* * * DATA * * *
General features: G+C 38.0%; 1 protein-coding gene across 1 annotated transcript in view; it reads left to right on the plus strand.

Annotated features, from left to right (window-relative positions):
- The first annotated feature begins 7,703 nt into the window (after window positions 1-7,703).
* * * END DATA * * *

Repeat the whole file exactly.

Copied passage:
General features: G+C 38.0%; 1 protein-coding gene across 1 annotated transcript in view; it reads left to right on the plus strand.

Annotated features, from left to right (window-relative positions):
- The first annotated feature begins 7,703 nt into the window (after window positions 1-7,703).